Gross pathologic features

Ependymomas are circumscribed tumors usually occurring within the ventricular system or in the periventricular region. Occasionally, they may occur within the cerebral hemisphere. Grossly, these are tan-colored, spongy and soft, and sometimes gritty in consistency because of calcification.


Classic ependymomas characteristically show pseudo-rosettes and occasionally true ependymal rosettes. The pseudo-rosettes are formed by the radial arrangement of tumor cells around blood vessels, which create anucleate zones of fine fibrillary processes. The ependymal rosettes are composed of bland tumor cells arranged around a central lumen or space. The tumor cells are monomorphic and characterized by round to oval nuclei with speckled nuclear chromatin and intra-tumoral variation in the cell density. Additionally, ST ependymomas (ST-EPs) may show a characteristic delicate capillary network with clear cell changes. Some PF ependymomas (PF-EPs) show a biphasic pattern, containing nodules of a high cell density with brisk mitotic activity.

Myxopapillary ependymomas are often encapsulated and lobulated with or without cytic components and gelatinous materials. They are composed of cuboidal to elongated tumor cells arranged radially around hyalinized fibro-vascular cores to form a papillary pattern. The myxoid ground substance can be highlighted by alcian–blue stain.

Sub-ependymomas are commonly present as small firm nodules bulging into the ventricle. Microscopically, these are characterized by clusters of small isomorphic uniform nuclei resembling sub-ependymal glial cells which are embedded in a dense fibrillary matrix of glial processes with frequent small cystic components.


GFAP is consistently positive in pseudo-rosettes but variably expressed in other components. S100 and vimentin are typically positive, and epithelial membrane antigens (EMAs) show reactivity along the luminal surface of the rosettes or dot-like perinuclear (golgi zone) or ring-like cytoplasmic positivity. NHERF1/EBP50, an adaptor protein localized at the apical plasma membrane of human epithelia, shows a similar staining pattern to EMA, which is a more sensitive marker for low-grade ependymomas. L1CAM is a surrogate IHC marker for C11orf95 rearrangement which can be expressed in ST-EP with ZFTA fusion. IHC for H3K27Me3 can be used to differentiate PF group A and group B ependymomas.

Molecular profile

Markedly variable molecular alterations are frequently reported in ependymomas which include cytogenetic, genetic, epigenetic, and transcriptomic changes. These changes are site-specific based on which ependymomas are broadly classified into nine groups by Pajtler et al.[4] This classification and further study of methylome patterns in the ependymomas led to the foundation of WHO CNS5 classification of ependymal tumors.

The WHO CNS5 classification of ependymal tumors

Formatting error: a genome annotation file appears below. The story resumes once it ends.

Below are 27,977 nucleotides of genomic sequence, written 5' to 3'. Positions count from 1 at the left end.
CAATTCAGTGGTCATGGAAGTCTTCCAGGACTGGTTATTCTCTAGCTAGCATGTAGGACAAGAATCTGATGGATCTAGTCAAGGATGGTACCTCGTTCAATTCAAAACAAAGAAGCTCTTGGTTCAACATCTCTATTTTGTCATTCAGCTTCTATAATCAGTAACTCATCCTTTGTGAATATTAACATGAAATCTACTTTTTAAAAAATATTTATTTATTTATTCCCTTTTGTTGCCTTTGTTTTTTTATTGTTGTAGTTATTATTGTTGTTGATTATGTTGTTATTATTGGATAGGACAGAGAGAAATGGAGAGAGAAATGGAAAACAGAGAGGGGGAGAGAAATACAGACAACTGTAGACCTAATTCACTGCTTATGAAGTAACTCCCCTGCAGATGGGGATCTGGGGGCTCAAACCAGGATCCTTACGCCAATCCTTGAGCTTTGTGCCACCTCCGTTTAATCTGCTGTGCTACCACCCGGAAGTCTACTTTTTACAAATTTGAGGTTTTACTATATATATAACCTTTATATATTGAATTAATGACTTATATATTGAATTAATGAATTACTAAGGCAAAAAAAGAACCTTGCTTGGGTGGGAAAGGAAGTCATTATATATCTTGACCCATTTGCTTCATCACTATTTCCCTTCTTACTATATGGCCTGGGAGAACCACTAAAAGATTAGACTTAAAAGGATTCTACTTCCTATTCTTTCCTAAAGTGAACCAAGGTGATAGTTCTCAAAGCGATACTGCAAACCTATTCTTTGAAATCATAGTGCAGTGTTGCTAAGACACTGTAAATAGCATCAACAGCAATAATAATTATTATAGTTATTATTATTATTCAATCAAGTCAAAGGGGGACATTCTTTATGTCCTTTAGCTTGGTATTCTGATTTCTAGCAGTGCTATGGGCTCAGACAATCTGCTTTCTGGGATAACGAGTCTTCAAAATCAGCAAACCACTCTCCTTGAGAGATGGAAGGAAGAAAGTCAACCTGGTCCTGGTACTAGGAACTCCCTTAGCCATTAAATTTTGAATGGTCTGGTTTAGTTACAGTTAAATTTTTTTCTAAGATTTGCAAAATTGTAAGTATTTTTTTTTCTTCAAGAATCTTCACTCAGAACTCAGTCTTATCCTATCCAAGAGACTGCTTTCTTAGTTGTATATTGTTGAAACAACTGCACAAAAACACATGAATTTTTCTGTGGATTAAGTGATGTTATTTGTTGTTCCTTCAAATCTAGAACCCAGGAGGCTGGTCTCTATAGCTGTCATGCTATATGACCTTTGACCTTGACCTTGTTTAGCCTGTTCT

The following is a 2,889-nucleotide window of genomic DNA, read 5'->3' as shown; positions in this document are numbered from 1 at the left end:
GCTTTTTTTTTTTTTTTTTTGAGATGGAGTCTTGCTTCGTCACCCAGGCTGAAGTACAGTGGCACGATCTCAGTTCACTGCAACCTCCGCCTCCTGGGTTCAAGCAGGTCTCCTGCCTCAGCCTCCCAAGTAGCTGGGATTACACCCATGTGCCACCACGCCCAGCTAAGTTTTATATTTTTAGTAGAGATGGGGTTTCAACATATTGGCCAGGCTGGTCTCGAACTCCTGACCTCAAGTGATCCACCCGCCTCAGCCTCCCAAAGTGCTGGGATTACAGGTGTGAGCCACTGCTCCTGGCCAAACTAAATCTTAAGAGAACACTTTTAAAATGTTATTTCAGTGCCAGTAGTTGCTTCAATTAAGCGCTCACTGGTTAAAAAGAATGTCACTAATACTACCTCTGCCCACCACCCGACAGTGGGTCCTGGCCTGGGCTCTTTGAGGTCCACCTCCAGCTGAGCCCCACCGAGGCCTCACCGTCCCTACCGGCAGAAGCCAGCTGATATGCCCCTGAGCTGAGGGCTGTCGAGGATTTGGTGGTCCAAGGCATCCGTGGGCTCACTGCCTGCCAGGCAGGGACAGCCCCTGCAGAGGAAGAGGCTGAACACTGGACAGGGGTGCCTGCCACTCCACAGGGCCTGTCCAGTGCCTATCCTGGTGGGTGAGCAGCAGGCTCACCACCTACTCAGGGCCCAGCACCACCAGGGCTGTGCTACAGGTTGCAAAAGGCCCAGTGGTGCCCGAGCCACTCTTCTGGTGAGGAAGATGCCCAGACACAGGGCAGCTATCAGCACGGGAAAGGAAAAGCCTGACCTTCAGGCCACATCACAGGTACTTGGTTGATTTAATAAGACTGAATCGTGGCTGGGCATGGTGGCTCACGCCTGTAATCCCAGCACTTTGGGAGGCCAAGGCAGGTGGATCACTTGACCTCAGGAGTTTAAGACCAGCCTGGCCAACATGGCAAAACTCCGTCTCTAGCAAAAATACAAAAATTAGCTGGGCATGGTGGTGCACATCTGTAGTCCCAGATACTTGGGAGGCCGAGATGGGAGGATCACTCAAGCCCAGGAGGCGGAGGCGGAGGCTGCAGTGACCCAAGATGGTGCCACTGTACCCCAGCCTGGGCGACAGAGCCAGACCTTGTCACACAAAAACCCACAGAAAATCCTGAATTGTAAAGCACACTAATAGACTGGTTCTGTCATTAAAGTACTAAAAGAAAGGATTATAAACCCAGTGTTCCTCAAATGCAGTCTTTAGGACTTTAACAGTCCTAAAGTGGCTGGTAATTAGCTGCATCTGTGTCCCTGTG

1. Supratentorial ependymoma

    1. ST-EP, ZFTA fusion-positive
    2. ST-EP, YAP1 fusion-positive
    3. ST-EP grade 2/3

  2. Posterior fossa ependymoma

    1. PF-EP, group PFA
    2. PF-EP, group PFB
    3. PF-EP grade 2/3

  3. Spinal ependymoma

    1. Spinal ependymoma, MYCN-amplified
    2. Myxopapillary ependymoma grade 2
    3. Spinal ependymoma grade 2/3

  4. Sub-ependymoma grade 1

Supratentorial ependymoma (ST-EP)

WHO CNS5 classify ST-EP into two molecularly defined types: (1) ependymoma with ZFTA fusion and (2) ependymoma with YAP1 fusion. ZFTA is new designation for C11orf95, which is a better representative of the tumor type than RELA because it may be fused with partners other than RELA.

(1) Ependymoma with ZFTA fusion [Figure 1]
Figure 1: ST ZFTA fusion-positive ependymoma showing (a) thin-walled vascular channels and perinuclear clearing of the cytoplasm (HE x100), (b) Membranous L1CAM immunopositivity, (c) DNA sequencing showing RELA fusion, and (d) FISH study showing one normal and other fusion (separation of signals as break-apart probes is used)

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This accounts for approximately 70% of all childhood ST-EP. They do not have a specific morphology but often show a distinct vascular pattern of branching capillaries and clear-cell change.[5] These are immunoreactive for GFAP, EMA, and L1CAM (a surrogate IHC marker for RELA). L1CAM can be expressed by other brain tumors; hence, the C11orf95-RELA fusion gene should be confirmed by other techniques such as PCR, FISH, and so forth. C11orf95-RELA fusion is the result of chromothripsis, which leads to constitutive activation of the NF-kβ pathway.[7],[8] Rarely, C11orf95 can be fused with other genes; hence, the term RELA fusion-positive ependymoma is discouraged and not used in WHO CNS5.[6] These tumors have a poorer prognosis in comparison to ependymoma with YAP1 fusion.

(2) Ependymoma with YAP1 fusion